Chiefs of the Haisla Nation were the first witnesses to appear before the Northern Gateway Joint Review panel when the “community hearings” began in Kitamaat Village on Jan. 10, 2012.
The seven, Chief Counsellor Ellis Ross, Jassee chief Samuel Robinson, chiefs Rod Bolton, Ken Hall, Clifford Smith, Marilyn Furlan and Henry Amos spoke eloquently of Haisla traditional knowledge of the region, problems in the past with environmental degradation from local industry and their fears for a future if Northern Gateway pipeline proposed by Enbridge Inc. is approved.
After a welcome ceremony by the Spirit of Kitlope drummers and dancers, the first witness was Samuel Robinson, the Jassee chief of the Haisla Nation and a world renowned carver in wood, silver and gold. Robinson was the first of many First Nations leaders, first the Haisla at the Kitamaat Village hearings and later on Jan. 12 in Terrace the Kitsumkalum to speak of the collapse of the oolichan fishery.
“We have always been taught to take only what we need and to leave the harvest site in the same or better manner, condition, which — when we leave the area. This is a global concern to keep everything clean now,” Robinson said.
Henry Amos voiced his distrust for the government and the Joint Review process. “This is my own personal opinion that we are, the Haisla are already at a disadvantage…. I also know that you’re an independent body, which is good in a way, but what bothers me the most is that you’re appointed, I think from your information it was from the Minister of Environment and the National Energy Board. You’re appointed by the Federal Government and it’s the same government that is telling the world that this project should go ahead. That is my biggest concern right now, is that we are in a disadvantage.”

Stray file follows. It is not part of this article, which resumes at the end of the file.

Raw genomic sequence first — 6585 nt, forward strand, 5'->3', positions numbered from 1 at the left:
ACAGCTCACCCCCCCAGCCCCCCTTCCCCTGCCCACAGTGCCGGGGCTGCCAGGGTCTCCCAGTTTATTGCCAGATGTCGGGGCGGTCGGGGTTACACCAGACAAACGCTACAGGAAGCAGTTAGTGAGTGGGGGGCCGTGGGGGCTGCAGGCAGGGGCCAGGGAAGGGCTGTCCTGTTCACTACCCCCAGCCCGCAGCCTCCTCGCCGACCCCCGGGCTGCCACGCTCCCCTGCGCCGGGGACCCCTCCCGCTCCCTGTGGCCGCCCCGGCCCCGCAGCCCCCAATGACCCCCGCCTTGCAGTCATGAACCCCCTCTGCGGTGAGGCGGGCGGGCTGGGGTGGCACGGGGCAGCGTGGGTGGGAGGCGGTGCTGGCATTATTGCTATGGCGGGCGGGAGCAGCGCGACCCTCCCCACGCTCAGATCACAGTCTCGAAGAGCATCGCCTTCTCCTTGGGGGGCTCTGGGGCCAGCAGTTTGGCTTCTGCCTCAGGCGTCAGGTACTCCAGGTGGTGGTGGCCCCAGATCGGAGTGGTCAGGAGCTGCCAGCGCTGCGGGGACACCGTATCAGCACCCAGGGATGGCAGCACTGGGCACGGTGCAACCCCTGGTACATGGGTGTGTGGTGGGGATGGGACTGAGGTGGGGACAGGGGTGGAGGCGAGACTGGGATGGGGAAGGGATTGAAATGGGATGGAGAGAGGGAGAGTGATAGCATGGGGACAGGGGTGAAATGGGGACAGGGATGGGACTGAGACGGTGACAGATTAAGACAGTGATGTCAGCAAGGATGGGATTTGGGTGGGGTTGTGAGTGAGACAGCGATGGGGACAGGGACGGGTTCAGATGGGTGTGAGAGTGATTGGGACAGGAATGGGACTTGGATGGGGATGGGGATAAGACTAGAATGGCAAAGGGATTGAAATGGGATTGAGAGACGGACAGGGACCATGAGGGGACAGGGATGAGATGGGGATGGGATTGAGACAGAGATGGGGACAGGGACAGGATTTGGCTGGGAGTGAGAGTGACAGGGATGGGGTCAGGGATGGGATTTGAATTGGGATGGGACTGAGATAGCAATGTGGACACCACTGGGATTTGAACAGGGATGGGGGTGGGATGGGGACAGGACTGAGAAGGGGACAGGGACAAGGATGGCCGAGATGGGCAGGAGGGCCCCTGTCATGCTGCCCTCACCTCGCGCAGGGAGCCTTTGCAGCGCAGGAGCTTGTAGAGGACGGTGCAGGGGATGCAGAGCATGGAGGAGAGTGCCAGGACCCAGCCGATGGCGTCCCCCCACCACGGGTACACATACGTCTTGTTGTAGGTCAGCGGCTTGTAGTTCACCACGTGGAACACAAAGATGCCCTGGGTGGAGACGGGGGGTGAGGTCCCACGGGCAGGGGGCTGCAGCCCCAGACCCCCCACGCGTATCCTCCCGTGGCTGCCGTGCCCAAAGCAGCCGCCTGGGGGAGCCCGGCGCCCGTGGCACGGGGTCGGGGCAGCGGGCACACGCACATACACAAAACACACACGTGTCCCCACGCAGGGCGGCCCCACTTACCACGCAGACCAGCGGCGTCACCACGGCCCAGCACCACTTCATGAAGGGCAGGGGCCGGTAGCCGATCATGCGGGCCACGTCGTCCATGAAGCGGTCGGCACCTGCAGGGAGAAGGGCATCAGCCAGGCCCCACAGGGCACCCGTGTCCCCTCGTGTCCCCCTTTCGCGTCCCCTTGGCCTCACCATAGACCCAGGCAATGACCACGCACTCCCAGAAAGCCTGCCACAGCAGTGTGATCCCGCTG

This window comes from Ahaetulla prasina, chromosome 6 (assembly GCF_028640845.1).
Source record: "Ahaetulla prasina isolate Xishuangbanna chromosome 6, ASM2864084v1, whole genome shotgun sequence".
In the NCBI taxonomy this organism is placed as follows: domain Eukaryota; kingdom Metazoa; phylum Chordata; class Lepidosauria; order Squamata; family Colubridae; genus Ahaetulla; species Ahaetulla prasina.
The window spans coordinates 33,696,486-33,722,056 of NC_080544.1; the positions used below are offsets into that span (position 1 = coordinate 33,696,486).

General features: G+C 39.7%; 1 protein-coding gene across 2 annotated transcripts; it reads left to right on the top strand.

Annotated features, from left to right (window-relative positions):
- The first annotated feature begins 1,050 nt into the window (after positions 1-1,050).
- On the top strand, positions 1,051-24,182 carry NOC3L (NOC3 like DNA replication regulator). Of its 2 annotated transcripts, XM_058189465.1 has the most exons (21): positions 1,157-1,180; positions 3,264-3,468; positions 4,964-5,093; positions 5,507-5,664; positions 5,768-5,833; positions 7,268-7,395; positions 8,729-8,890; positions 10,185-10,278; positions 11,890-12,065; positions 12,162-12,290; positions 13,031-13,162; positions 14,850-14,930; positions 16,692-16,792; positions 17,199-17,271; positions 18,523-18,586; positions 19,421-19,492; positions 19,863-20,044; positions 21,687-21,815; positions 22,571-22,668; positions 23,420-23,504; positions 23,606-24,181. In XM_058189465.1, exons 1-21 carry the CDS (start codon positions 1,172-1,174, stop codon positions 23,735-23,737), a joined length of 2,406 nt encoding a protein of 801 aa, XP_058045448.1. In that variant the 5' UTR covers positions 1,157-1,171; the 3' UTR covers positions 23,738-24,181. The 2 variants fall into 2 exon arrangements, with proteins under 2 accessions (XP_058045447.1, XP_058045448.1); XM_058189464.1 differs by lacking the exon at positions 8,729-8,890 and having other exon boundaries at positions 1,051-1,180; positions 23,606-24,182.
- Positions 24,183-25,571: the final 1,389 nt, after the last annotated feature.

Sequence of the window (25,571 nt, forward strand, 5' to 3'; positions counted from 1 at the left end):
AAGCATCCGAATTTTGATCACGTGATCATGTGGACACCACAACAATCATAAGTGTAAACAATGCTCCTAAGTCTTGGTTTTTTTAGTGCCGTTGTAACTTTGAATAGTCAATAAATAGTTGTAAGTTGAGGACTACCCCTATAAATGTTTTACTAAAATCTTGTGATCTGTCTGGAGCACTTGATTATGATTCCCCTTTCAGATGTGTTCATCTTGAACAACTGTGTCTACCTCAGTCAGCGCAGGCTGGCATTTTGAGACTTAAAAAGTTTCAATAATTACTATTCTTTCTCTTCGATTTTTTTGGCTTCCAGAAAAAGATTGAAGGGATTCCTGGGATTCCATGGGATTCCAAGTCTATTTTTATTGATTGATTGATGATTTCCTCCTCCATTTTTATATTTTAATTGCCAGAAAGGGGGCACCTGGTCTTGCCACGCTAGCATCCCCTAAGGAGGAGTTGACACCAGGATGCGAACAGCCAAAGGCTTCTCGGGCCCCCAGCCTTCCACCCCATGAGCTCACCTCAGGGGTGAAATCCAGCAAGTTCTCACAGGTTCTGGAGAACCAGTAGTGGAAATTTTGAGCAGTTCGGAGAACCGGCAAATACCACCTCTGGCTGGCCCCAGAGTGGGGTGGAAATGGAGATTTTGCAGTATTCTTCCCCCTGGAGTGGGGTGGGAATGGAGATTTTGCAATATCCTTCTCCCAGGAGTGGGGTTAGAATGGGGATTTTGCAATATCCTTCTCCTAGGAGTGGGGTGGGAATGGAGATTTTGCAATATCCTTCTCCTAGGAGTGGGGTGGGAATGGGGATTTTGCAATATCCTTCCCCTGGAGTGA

Chief Counsellor Ellis Ross spoke about the problems with cleaning up a relatively minor diesel spill in Kitimat harbour, “I was working for a charter boat company out of Kitimat, District of Kitimat. And a tugboat down at our dock here sunk, dumping all its diesel into the water…
“Optimal conditions; the water’s calm, you’re working off the dock, you got every gear that you can think of, you can pack it down. We still couldn’t pick that diesel up. In fact, most of it got under the dock and it took a year for it to all leech out, but we spent a couple days down there trying to do what we could, basically mopping it up.
“When we were done with the absorbent pads and booms, the first thing we found out is that, actually, nobody wanted to deal with that product. Our company had an agreement with the pulp and paper mill to burn the product in their furnace, natural gas furnace, so the higher-ups agreed to it, but when we got to the door, their workers refused us. So we were stuck outside the pulp and paper mill with these bags and bags of booms and absorbent pads.
“So they came down with a condition. You guys can burn it in our furnace, but you guys have got to pack it up there yourselves.
“So covered in diesel, soaking wet, stink, and nobody wanted to come near us, we had to do it ourselves. Nobody would touch that.”
Read the Haisla testimony in their own words. Here are links to the unfiltered voices of the chiefs from the transcripts of their testimony:
NOTE: The Haisla First Nation is asking for corrections to the transcripts. When those corrections are received, the pages will be updated.